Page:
Peters Peak (Northwest Ridge)

Peters Peak sits on the ridgeline south of Rumble and west of Bellicose.  Dwarfed by these two peaks it is easily overlooked, however the Northwest Ridge features a wonderful airy Class 4 ridge-walk. Getting to the base of the peak takes the better part of a day and the remoteness combined with the short technical traverse makes for an excellent 2-3 day trip.

To get there first head up and over Bombardment Pass and down into the Peters Creek via the sheep highway that is due north of Bombardment Pass. Once you reach the pass turn immediately left and hike up until you hit the trail.  You can go straight down and bash through the talus (which appears to be a rite of passage for those who can’t find the trail), but if you hunt around for the sheep trail you’ll have a well-traveled trail all the way to Peters Creek.

Lee on the sheep trail just below Bombardment Pass.

A view of Peters Peak from the valley below Bombardment.

Lee across Peters Creek.

At Peters Creek work your way across the creek and camp on the bench at the base of the valley between Rumble and Peters. This is a wonderful campsite and I recommend you hike up valley a couple hundred feet (to around 3300’) so you have a good view of the valley when setting up camp.

Peters Peak itself is the peak due east of the campsite.  Hike up-valley until around 4700’ until you are past the initial cliff bands on the north side of the 5400’ bump, then turn and work your way up the snow / remnant glacier until you can reach a sub-ridge at 5500’. Next start right up the face and work your way to the ridgeline.

Looking up at the face you ascend to reach the NW Ridge proper.

This sounds complicated but if you can see the route is obvious.  Basically hike up valley till you can gain the bump west of the Northwest Ridge proper. Next gain the ridge by scrambling up 500’ of extremely loose blocks until you finally gain the ridge.

Lower part of the NW ridge.

Middle part of the NW Ridge.

Final Class 4 pitch to the summit.

The Northwest Ridge was first climbed by Steve Johnson in 1991 and it is a classic Chugach scramble.  From where you gain the ridge to the final airy summit pitch is about 2000’ vertical feet of Class 3, however you only gain about 500’. Eventually the ridge pinches down and the final 300’ is very exposed with a few Class 4 moves. Reverse the route to descend.

We had poor conditions so my photos aren’t so great – so I’ve included Ross Noffsinger’s excellent video from an August 2012 ascent of Peters Peak below. This is a great overview of the route and gives you a view of what the exposed summit ridge is like (and what kind of protection you need).

Northwest Ridge route up Peters Peak. Note – this is not a GPX import so do not treat it as such.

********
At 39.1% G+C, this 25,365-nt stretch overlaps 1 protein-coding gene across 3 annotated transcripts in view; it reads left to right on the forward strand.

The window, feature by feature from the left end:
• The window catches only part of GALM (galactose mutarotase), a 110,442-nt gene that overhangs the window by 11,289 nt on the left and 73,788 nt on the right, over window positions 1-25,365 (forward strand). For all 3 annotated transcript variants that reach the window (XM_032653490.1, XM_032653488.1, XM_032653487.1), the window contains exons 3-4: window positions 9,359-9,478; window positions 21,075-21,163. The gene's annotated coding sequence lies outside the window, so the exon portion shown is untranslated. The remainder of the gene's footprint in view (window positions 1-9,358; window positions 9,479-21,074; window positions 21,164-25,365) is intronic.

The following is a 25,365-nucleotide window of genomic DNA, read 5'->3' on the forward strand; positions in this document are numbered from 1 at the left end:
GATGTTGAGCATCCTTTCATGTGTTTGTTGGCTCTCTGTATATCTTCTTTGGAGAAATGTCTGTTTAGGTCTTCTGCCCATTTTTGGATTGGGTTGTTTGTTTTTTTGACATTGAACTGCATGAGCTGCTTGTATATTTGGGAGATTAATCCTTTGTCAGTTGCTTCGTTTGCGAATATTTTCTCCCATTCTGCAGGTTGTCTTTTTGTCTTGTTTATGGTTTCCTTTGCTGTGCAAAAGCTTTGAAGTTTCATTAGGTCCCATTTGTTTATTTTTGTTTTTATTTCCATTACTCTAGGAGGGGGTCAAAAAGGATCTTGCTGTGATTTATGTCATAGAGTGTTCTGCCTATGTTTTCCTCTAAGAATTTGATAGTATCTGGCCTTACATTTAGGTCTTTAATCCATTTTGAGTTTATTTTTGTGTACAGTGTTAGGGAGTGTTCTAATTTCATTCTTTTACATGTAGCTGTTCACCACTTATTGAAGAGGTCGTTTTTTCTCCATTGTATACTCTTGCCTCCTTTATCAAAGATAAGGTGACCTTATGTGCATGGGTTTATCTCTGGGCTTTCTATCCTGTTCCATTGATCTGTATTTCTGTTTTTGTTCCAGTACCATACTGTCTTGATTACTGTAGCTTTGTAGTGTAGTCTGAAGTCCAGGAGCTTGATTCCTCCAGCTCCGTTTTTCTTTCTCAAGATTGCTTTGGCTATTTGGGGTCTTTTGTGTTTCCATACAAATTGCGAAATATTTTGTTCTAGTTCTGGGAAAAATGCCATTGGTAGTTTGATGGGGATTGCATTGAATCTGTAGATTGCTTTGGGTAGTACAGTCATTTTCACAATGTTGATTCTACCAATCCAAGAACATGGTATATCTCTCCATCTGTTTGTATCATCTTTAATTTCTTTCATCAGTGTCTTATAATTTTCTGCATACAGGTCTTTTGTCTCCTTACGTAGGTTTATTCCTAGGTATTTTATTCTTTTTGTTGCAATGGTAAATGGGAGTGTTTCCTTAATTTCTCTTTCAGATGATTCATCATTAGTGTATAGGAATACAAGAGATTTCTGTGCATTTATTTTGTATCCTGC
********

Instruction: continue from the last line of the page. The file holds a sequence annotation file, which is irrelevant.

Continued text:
Lee Helzer and I climbed the route in early August and were in a light mist for most of the day.  Because of the wet slick rock we opted to belay the final few hundred feet and carried long slings / cord that we used to wrap several rock horns and adequately protect the route.  The final summit traverse was especially fun and we were bummed to be in the fog and not enjoy the dizzying view down to Wall Street Glacier to our east.

We reversed the route, belaying 500’ or so of the most exposed rock and then carefully downclimbed the rest of the route.  At one point we got off-route briefly when the fog obscured a sub-ridge that dropped down to Wall Street, but we quickly figured out our mistake.

Lee reversing the summit traverse pitch.

Lee descending the NW Ridge.

It took us 4 hour to get to the top form camp and 2 hours to reverse the route back to the bench. At the bench we opted to drop down a scree gully and explore the Raisin Glacier, but had we continued back to camp it would have taken us another hour.  I’d say in good dry conditions you could easily climb the peak in 6 hours roundtrip from camp.

After dropping down from Peter’s, Lee and I hiked across the Raisin Glacier and scrambled up Transcendence Pass with thoughts of possibly attempting Moonlight.  Getting up Transcendence Pass in late summer is no easy task and we had to ascend near vertical dirt before reaching the scree gully that took us to the col.  Once at the col we looked at the open bergschrund on Moonlight and quickly turned tail and headed back to camp.

Lee across the Raisin Glacier.

Approaching the neve line on the Raisin.

Old mining ruins on the Raisin Glacier.

Lee on the climb up to Transcendence Pass.

Lee on top of Transcendence Pass.

North glacier of Moonlight Mountain. Would be a great spring ski!

Asleep within minutes of laying down and then up early for another day.  Lee opted to scramble up Rumble while I opted for another hour of sleep plus a leisurely hike back.  Over the pass by 9am and followed a side trip to the top of Pleasant via the South Gully.

Then back down to the valley floor where I took a nap until Lee caught up with me and we continued back to the car in the late afternoon fog.